A giant cowboy boot is displayed outside Tesla’s Giga Texas manufacturing facility during the Cyber Rodeo launch party on April 7, 2022 in Austin, Texas.
Suzanne Cordeiro | AFP | Getty Images
Tesla just released its vehicle production and delivery figures for the second quarter of 2022. Here are the key numbers:
- Total deliveries Q2 2022: 254,695
- Total production Q2 2022: 258,580
The delivery numbers, which are the closest approximation of sales reported by Tesla, fell well short of analysts’ expectations.
According to a consensus compiled by Street Account, owned by FactSet, analysts expected deliveries of 256,520 vehicles in the quarter, which was marked by Covid restrictions, supply chain snarls, shortages of semiconductor chips and other parts.
Last year, Tesla delivered 201,250 vehicles in the second quarter, the first time it delivered more than 200,000 units in a three-month period. In the first quarter of 2022, Tesla delivered 310,048 vehicles.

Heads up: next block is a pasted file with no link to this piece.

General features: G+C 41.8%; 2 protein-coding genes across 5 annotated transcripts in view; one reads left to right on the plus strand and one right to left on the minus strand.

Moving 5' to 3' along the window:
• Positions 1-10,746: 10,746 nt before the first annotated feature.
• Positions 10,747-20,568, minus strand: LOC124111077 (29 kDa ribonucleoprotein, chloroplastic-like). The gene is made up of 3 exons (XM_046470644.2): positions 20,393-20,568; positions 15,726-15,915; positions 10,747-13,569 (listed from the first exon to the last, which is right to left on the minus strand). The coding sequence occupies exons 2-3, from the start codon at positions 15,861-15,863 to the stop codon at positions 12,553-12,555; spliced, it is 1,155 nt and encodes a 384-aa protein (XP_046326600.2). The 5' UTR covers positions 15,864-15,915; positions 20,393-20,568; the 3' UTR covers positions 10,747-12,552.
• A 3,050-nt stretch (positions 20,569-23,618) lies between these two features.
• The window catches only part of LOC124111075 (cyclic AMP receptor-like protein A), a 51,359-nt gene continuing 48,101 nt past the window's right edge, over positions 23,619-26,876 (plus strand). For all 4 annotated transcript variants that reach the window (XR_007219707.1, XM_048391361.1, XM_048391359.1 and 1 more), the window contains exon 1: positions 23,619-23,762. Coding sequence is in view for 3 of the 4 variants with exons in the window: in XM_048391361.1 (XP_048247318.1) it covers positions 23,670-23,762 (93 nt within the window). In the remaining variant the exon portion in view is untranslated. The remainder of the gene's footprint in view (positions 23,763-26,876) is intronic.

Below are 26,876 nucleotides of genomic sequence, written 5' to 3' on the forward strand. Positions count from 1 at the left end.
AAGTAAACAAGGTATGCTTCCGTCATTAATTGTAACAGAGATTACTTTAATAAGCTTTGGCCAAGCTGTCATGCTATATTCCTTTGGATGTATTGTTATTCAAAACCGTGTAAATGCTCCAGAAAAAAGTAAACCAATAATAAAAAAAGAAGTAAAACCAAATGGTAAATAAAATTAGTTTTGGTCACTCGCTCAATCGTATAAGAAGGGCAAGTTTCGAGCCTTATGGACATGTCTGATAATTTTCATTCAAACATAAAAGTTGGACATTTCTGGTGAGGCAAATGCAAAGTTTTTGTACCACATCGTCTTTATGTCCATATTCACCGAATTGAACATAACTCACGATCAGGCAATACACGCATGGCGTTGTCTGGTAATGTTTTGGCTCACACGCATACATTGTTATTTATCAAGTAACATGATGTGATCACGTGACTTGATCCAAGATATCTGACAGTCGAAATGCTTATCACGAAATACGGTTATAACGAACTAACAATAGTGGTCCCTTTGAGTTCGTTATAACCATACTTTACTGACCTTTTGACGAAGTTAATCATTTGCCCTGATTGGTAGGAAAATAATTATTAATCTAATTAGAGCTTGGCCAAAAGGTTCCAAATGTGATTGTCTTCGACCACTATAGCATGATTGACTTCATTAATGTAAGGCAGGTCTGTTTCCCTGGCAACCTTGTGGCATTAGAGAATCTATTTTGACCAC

Today’s shipment numbers represent sales growth of 26.5% year over year and a sequential decline of 17.9% for Elon Musk’s electric vehicle venture.
The company has soft guidance for around 50% average annual growth, long-term, depending on production capacity and other factors.
In Tesla’s first-quarter shareholder filing, the company said: “We plan to increase our production capacity as quickly as possible. Over a multi-year horizon, we expect to achieve 50% average annual growth in vehicle deliveries.”
In China this quarter, Tesla had to close or allow only partial operations at its Shanghai factory for weeks due to public health orders related to Covid. (FactSet noted that some analysts’ forecasts were off the StreetAccount consensus if they didn’t factor in the Shanghai factory shutdown.)
Other supply chain issues, exacerbated by Russia’s brutal invasion of Ukraine, also affected Tesla and the broader auto industry during the quarter.
Separately, Tesla is grappling with high costs to build and start production at new factories in Austin, Texas and near Berlin in addition to its plants in Fremont, California and Shanghai. CEO Elon Musk has publicly complained that the new factories are costing Tesla billions but have yet to make enough vehicles and batteries to justify their costs.
As startups and legacy automakers offer more new electric vehicles, Tesla’s share of the global and domestic EV market is expected to decline but remain significant.